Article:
Grant became the first commander to put what many had been unofficially saying into an official order. The order did not allow for arresting rulebreakers and putting them on trial, it simply banished them without evidence of wrongdoing other than their religion. It also applied to all Jews in the department, not just cotton traders. Consequently, many Jewish families had to leave their homes and belongings within the 24-hour deadline.

The order also applied to all Jews regardless of their loyalty. In Paducah, Kentucky, 30 Unionist Jews were told they had to leave their homes. They wrote to President Abraham Lincoln in protest:

“The undersigned, good and loyal citizens of the United States and residents of this town for many years, engaged in legitimate business as merchants, feel greatly insulted and outraged by this inhuman order, the carrying out of which would be the grossest violation of the Constitution and our rights as good citizens under it, and would place us, besides a large number of other Jewish families of this town, as outlaws before the whole world. We respectfully ask your immediate attention to this enormous outrage on all humanity and pray for your effectual and immediate interposition.”

Confederate disruptions of the telegraph wires delayed the distribution of this order, first throughout the department and then to Washington and the North. But when news reached Memphis, the price of cotton immediately dropped 15 cents a pound. When the news reached the North, it outraged the Jewish community. Rabbis condemned the order, and Jewish organizations called on politicians to rescind it. Grant’s defenders tried downplaying the order by saying that he actually meant all merchants, not just Jews.

As the year ended, many Jewish leaders were on their way to Washington to demand that Lincoln retract this “enormous outrage.” Democrats in the House of Representatives introduced a resolution opposing the order, but the Republican majority prevented it from coming to a vote.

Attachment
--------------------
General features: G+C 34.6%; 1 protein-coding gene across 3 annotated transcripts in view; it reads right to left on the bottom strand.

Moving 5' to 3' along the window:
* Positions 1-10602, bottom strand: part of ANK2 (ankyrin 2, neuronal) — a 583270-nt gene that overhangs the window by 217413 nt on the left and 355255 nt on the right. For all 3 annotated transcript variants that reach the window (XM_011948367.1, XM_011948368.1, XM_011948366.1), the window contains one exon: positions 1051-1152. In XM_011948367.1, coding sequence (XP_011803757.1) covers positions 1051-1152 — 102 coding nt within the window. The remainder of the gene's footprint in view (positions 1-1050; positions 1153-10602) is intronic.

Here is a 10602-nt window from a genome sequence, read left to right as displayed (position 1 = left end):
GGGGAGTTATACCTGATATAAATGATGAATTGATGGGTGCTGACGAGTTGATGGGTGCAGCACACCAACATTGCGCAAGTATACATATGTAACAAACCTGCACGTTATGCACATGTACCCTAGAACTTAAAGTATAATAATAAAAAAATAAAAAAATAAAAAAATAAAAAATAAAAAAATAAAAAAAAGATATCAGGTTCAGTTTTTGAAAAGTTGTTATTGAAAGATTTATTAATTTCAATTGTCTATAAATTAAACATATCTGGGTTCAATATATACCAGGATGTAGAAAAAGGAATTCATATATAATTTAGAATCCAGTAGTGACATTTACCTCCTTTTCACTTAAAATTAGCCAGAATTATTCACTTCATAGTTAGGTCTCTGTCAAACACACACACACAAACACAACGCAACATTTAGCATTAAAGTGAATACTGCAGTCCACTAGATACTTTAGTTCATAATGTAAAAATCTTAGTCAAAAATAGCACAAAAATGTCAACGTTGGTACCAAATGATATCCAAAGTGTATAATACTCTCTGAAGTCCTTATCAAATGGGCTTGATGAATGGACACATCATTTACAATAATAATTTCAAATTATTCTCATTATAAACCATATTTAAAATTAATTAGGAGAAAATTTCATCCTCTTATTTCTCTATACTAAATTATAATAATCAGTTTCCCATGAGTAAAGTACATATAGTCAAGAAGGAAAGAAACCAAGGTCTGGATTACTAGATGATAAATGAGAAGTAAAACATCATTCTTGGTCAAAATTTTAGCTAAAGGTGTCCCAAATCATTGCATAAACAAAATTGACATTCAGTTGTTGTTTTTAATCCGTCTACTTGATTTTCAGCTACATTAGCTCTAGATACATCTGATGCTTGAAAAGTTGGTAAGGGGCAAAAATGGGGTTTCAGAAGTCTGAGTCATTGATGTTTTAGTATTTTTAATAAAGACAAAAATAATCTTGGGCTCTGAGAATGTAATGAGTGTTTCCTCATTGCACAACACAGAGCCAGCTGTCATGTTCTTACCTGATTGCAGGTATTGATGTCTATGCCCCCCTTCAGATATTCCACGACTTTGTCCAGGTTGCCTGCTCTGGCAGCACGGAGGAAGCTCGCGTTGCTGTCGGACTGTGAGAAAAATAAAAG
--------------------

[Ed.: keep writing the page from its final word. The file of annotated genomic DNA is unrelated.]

Anderson, Nancy Scott; Anderson, Dwight, The Generals: Ulysses S. Grant and Robert E. Lee (New York: Vintage Books, 1987), p. 343-44;; Denney, Robert E., The Civil War Years: A Day-by-Day Chronicle (New York: Gramercy Books, 1992 [1998 edition]), p. 243-44; Donald, David Herbert, Lincoln (Simon & Schuster, Kindle Edition, 2011), Loc 8657; Fredriksen, John C., Civil War Almanac (New York: Checkmark Books, 2007), p. 241; Goodwin, Doris Kearns, Team of Rivals: The Political Genius of Abraham Lincoln (New York: Simon and Schuster, 2005), p. 528-29; Korn, Jerry, War on the Mississippi: Grant’s Vicksburg Campaign (Alexandria, VA: Time-Life Books, 1983), p. 58-59; Long, E.B. with Long, Barbara, The Civil War Day by Day (New York Da Capo Press, Inc., 1971), p. 297; Longacre, Edward G., Historical Times Illustrated Encyclopedia of the Civil War (New York: Harper & Row, 1986, Patricia L. Faust ed.), p. 320-21; McPherson, James M., Battle Cry of Freedom: The Civil War Era (Oxford History of the United States Book 6, Oxford University Press, Kindle Edition, 1988), p. 622; White, Howard Ray, Bloodstains, An Epic History of the Politics that Produced and Sustained the American Civil War and the Political Reconstruction that Followed (Southernbooks, Kindle Edition, 2012), Q462